Regular exercise and a healthy diet can slow or reverse each of these serious signs of aging:
• Gaining excess weight
• Increase in blood pressure and heart disease
• Decreased metabolic rate
• Osteoporosis, or weakening of the bones
• Loss of cartilage, the cushion in the joints
• Osteoarthritis, or wear and tear on the joints
If weight gain ranks as a primary concern, cutting calories and increasing physical activity are the only sure cures for this aspect of aging.
Regular exercise will bring many benefits to your general health besides weight loss, such as:
• Helping the heart pump more slowly while pumping a greater volume of blood; this reduces blood pressure.
• Raising good cholesterol (HDL) and lowering bad cholesterol (LDL); this reduces the risk of heart disease.
• Elevating your metabolism, which enables you to burn more calories every day. With this two-for-one benefit, you burn calories while you exercise, and you burn more even when you are not active.
If your physician has counseled you about the danger of weight gain leading to diabetes, remember that exercise burns glucose (sugar) and thus reduces your blood glucose level. It also makes your body more sensitive to the glucose that you produce.
You can counter osteoporosis with regular resisted exercise, which includes walking and weight lifting. This helps bones continue to grow and maintain strength. To help reduce pain in the joints and keep your joints flexible, exercise helps produce nutrients that slow the thinning and hardening of cartilage. Exercise and stretching can maintain or improve joint mobility, and strengthening exercise builds muscle that helps support joints, thus combating osteoarthritis.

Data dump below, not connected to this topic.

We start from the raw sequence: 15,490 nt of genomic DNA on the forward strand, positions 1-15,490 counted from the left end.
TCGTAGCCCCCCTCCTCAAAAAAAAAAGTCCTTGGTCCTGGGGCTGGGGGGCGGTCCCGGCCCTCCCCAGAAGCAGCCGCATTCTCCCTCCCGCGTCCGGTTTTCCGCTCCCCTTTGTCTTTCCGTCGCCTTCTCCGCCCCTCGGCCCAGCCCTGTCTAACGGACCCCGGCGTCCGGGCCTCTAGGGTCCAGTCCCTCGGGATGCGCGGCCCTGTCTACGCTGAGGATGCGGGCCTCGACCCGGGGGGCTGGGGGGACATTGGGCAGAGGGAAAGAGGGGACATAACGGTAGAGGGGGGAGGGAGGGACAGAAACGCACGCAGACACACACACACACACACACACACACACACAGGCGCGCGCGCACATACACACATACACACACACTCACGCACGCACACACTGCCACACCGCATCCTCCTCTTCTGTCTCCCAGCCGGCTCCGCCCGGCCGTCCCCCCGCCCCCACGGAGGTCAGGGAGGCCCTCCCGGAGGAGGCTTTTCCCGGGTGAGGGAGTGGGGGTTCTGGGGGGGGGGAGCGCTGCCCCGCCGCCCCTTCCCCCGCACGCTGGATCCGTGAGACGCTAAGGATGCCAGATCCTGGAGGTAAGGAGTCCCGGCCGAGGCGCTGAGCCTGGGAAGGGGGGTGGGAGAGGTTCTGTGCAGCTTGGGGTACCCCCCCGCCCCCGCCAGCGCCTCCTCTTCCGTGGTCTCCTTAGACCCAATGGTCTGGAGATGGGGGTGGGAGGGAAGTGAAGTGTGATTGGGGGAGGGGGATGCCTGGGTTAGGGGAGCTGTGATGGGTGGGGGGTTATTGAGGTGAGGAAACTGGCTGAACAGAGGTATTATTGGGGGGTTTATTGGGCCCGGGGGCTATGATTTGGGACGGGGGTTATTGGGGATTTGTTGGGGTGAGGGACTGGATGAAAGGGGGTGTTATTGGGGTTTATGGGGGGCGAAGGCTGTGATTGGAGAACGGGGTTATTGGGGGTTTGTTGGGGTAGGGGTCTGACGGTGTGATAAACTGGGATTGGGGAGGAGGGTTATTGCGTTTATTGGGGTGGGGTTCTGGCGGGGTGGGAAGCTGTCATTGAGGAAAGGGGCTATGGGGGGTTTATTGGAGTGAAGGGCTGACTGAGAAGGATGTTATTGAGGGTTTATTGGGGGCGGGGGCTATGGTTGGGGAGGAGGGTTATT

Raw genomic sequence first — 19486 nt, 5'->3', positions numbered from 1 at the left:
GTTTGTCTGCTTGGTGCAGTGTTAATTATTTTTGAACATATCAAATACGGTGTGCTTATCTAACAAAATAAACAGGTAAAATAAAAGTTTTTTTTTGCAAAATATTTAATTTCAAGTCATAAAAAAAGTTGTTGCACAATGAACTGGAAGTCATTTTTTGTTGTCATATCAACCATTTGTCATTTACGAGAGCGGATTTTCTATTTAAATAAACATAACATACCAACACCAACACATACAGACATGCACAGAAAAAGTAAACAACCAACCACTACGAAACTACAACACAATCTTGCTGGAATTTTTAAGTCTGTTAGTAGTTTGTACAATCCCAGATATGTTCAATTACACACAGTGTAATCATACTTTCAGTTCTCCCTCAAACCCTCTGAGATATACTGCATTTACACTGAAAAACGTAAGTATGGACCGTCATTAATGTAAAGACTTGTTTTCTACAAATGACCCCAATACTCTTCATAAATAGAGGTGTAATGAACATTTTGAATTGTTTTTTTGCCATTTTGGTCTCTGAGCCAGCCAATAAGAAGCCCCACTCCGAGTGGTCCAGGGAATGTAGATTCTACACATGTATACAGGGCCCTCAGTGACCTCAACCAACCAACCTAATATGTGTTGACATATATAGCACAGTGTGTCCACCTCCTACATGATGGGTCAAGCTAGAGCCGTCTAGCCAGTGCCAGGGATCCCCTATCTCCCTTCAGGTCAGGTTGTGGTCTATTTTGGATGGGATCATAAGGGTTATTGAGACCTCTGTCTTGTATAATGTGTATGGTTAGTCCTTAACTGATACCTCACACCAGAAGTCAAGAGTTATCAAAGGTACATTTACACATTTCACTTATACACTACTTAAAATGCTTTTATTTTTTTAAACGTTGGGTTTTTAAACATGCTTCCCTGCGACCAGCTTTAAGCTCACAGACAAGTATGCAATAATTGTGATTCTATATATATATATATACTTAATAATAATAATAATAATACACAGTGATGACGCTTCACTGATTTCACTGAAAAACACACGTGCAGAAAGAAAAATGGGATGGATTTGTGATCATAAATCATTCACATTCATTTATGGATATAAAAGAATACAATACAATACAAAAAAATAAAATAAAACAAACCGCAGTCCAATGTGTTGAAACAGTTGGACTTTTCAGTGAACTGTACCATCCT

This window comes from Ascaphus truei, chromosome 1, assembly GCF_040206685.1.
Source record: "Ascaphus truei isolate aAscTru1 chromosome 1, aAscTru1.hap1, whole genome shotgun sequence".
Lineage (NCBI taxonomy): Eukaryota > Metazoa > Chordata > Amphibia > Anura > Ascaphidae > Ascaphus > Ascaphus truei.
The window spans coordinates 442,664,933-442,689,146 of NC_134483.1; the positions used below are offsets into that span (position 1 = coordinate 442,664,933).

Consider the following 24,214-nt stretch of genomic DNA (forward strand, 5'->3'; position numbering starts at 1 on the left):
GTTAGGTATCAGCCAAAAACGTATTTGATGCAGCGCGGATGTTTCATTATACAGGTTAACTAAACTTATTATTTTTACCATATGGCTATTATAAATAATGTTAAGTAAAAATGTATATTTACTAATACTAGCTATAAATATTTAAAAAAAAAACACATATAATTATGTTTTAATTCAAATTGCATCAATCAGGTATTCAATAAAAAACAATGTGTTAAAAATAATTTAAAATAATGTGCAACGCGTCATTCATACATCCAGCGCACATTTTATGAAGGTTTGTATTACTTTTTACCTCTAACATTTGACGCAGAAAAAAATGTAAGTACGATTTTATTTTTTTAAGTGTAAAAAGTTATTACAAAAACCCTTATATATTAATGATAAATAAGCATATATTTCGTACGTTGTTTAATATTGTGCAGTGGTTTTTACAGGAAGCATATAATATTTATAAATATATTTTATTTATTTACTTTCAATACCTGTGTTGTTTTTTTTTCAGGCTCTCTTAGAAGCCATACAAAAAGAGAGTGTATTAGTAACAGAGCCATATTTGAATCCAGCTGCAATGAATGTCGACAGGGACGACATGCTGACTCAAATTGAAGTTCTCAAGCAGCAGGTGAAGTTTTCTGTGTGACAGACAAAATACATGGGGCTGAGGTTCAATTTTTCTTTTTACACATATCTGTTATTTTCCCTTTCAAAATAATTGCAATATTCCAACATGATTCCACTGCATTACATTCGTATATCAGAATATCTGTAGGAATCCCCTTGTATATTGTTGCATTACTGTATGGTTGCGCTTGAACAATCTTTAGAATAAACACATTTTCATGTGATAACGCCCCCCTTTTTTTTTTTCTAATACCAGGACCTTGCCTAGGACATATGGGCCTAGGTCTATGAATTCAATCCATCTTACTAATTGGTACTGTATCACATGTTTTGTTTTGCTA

Your fitness routine should include stretching, aerobic exercise and strength training.
Stretching should involve moving every muscle through its full range of motion every day. Be sure to stretch the spine along with all of the muscles. Do this enough to feel the stretch but not pain. Stretch with slow and relaxed motions, avoid bouncing and stretch only to the point of mild tension. Hold the stretch for at least 15 seconds each while breathing slowly and naturally. Then relax the stretch. Stretch a little farther each time. Always do stretching before aerobic exercise.
For aerobic exercise, aim for 30 minutes of walking or cycling a day. Start with five or 10 minutes a day, and, as that becomes easy, add a few minutes. Continue adding a few minutes until you reach 30 minutes a day.
For strength, do resisted exercise every day, using weights for the legs and arms. As with other fitness activities, start out easy, with light weight and build up. Move each joint through its full range of motion and avoid causing pain with any exercise.
If your lifestyle has been sedentary and all of this exercise sounds daunting, you can start increasing your physical activity by:
• Working in the garden or doing chores around home every day.
• Walking instead of driving for errands near your home or work.
• Taking the stairs instead of riding the elevator or escalator.
• When shopping, park at the far end of the lot and walk to the store.
Discuss any exercise regimen with your physician before starting.
I practice geriatric and internal medicine with Northern Nevada Medical Group, and we have physicians and physical therapists experienced in treating aging patients. To make an appointment, call 352-5300.
Denver Miller, MD, specializes in internal medicine and geriatric medicine with the Northern Nevada Medical Group. Dr. Miller earned his medical degree from The Institute of Biomedical Sciences School of Medicine at the University of Juarez, Mexico, and his residency at the University of Pittsburgh Medical Center. Dr. Miller also completed a fellowship in geriatric medicine at UCLA. Northern Nevada Medical Group.